Assessing Security in Iraq's Provinces

Renee Montagne talks with Pamela Hess, Pentagon correspondent for United Press International. In early August, with the constitutional referendum in mind, she set out to visit every one of Iraq's provinces to assess the security situation.

RENEE MONTAGNE, host:

Pamela Hess is a Pentagon correspondent for United Press International. In early August, looking ahead to the referendum on the constitution, she set out to visit every single one of Iraq's provinces. She wanted to assess the security situation in each of these areas. She was embedded with the military. She returned from Iraq last Friday and came to our studio in Washington, DC, to talk about what she found.

Good morning.

Ms. PAMELA HESS (United Press International): Good morning.

MONTAGNE: So you set off to assess the security situation in all the provinces, but I gather you didn't make it to all of them?

Ms. HESS: I didn't. I think I got to 14 of them. I got hung up at the battle of Tall'Afar. It's up in the north, west of Mosul, between Mosul and the Syrian border. There was a great deal of fighting there.

MONTAGNE: How much of the country is really secure?

Ms. HESS: Really secure is a very difficult term to relate to Iraq. It's not secure at all, I think, according to any American who would go there. I was there for nine weeks and not once was I in mortal peril, at least as far as I know. I was shot at once or twice when I was in a Black Hawk helicopter flying, but in general nothing happened.

MONTAGNE: Give us a sense of the mood in different provinces ahead of Saturday's referendum. I mean, we hear about the Sunni triangle, the Kurdish north, the Shia south. What are the differences in opinion there on the constitution?

Ms. HESS: I think it's very tempting for Americans especially to look at that place and to lump large groups together: the Sunnis think this, the Shias think this, the Kurds think this. I found a great deal of difference of opinion on one block in Baghdad. I discovered a family of women who were Sunnis. The older girl is 22, college student, quite pro-US. I asked her if she was planning to vote for the--in the referendum, and she looked at me blankly. She didn't know that there was a constitutional referendum going on.

I went down the street and met a man who was a product of a Sunni and a Shia marriage and he said he would be voting for the constitution. He was very excited about it. He was a merchant. He said, you know, `It's the first step towards us moving on.'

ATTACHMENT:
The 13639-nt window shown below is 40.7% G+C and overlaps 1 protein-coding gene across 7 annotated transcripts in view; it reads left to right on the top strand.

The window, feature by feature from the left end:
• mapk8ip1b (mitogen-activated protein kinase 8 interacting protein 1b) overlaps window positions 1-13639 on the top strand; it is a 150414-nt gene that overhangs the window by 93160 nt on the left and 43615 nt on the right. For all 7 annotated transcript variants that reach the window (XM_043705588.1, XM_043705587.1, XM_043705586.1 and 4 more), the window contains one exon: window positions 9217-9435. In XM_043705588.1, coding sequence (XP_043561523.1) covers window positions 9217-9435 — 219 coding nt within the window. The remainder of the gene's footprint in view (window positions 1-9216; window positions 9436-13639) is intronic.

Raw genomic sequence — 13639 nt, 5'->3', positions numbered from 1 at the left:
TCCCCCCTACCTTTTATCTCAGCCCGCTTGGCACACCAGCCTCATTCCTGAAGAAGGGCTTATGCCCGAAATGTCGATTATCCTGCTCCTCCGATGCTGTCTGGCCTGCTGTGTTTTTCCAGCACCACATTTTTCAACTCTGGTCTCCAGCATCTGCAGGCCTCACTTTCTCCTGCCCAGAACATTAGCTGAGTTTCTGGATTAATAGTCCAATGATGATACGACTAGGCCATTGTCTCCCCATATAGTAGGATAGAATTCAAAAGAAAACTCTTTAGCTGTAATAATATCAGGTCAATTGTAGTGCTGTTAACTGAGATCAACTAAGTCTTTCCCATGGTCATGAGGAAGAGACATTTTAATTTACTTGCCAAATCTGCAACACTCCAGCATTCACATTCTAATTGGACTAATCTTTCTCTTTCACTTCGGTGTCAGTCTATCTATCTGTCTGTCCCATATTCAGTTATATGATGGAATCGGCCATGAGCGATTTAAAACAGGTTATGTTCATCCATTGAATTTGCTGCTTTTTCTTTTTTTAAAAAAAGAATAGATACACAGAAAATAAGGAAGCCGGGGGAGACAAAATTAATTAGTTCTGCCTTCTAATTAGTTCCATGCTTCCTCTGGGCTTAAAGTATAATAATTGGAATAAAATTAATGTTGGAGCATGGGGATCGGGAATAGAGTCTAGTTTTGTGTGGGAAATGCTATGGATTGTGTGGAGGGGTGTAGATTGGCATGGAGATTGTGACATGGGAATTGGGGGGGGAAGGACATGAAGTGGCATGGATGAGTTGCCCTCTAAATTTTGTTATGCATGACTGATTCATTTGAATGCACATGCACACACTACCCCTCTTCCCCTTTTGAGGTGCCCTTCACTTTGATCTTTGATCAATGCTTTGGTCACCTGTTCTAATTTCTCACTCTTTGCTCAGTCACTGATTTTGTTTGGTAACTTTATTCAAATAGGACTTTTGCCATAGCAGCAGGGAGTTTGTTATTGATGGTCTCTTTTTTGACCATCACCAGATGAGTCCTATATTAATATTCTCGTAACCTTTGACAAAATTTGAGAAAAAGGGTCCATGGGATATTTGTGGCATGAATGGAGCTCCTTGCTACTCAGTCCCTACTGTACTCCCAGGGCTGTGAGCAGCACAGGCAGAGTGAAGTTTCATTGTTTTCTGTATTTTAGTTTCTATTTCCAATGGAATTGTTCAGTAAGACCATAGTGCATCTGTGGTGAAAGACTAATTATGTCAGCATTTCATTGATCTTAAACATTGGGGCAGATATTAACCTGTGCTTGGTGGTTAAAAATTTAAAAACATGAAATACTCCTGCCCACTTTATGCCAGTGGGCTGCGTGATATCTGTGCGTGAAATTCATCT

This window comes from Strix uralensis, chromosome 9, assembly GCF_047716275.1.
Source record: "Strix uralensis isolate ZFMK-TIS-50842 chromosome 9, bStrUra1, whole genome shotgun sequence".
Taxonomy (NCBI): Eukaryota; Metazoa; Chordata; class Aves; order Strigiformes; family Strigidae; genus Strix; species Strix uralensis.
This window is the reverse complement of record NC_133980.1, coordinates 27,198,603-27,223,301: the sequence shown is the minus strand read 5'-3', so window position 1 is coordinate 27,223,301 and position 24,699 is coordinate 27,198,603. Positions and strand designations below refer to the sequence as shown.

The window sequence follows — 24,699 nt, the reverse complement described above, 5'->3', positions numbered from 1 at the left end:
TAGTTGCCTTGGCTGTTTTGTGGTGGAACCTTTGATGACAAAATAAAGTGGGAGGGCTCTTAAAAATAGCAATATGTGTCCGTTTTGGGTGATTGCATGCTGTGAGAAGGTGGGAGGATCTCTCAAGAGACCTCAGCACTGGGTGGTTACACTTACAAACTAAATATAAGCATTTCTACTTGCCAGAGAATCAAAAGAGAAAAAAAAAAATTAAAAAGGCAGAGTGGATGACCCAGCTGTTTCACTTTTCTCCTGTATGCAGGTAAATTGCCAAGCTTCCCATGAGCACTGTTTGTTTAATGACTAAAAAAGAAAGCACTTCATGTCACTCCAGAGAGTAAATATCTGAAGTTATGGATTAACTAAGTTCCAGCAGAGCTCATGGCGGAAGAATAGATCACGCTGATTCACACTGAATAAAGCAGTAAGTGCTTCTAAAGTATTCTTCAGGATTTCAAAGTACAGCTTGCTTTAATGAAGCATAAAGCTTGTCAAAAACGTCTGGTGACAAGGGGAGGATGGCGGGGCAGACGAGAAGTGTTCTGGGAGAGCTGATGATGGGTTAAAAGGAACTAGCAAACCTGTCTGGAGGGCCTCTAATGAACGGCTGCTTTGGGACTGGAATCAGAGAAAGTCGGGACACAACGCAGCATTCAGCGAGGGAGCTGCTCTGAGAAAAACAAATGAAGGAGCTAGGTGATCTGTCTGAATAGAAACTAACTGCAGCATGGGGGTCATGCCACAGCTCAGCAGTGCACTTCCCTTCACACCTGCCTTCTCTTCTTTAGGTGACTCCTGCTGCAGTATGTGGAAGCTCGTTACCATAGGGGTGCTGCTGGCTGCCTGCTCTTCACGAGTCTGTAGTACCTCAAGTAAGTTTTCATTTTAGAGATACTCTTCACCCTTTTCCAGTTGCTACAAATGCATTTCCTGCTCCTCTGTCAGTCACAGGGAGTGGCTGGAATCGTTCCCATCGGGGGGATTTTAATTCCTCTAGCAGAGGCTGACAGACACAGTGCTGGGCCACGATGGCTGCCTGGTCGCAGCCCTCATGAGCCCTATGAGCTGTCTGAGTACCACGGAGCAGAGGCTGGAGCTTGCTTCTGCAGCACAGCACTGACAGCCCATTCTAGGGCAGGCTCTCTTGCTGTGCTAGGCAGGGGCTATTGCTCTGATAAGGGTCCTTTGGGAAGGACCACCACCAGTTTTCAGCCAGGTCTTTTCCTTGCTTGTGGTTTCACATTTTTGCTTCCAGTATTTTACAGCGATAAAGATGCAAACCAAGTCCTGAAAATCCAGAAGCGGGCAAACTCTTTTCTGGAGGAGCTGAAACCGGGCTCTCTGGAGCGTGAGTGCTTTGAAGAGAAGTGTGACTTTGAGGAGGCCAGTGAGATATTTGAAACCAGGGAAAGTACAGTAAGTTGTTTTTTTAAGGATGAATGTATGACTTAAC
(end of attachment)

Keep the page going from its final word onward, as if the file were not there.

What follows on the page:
Then again around the corner, I met a Sunni who told me quite readily, after we talked for about two minutes, that he considered it his duty to kill Americans. I asked him, `Will you vote for the--on the referendum?' and he said, yes, he was going to vote against it, and I said, `And what do you think will happen if the referendum passes?' and he said, `As long as we feel like the vote is fair, there'll be no problem, but if we think the vote is unfair, there will be war.'

MONTAGNE: When you traveled into these provinces and maybe far outside of Baghdad, how much awareness was there of this vote?

Ms. HESS: Most people are just kind of picking up what they know on the street. There is posters that are up around town. One odd one are giant hands with a snow globe with an Iraqi flag inside of it, and the verbiage on it says, `Vote and unify Iraq.' One of the problems in this is that the United States military is prohibited from using the word `vote' in its communications or when it talks to anyone because the United States government doesn't want to make it look like this election--has its handprints on it, so all the US military is allowed to do is encourage people to take part in the democratic process.

MONTAGNE: What were people talking about left to their own devices? I mean, did you find any consistency across the different provinces in people's concerns?

Ms. HESS: Left to their own devices, everyone just brings up the problem with power and the problem with water. These are really fundamental issues to everyone's lives and there are places that still have one or two hours of power a day, and if you can't afford your own electrical generator, you're out of luck. So when you're dealing with these subsistence-level issues, there's not a lot of opportunity to get too worked up about the fine points of the constitution that you haven't even read yet.

MONTAGNE: Pamela Hess is a Pentagon correspondent for the United Press International, back from nine weeks on the road in Iraq.

STEVE INSKEEP (Host): You're listening to MORNING EDITION from NPR News.

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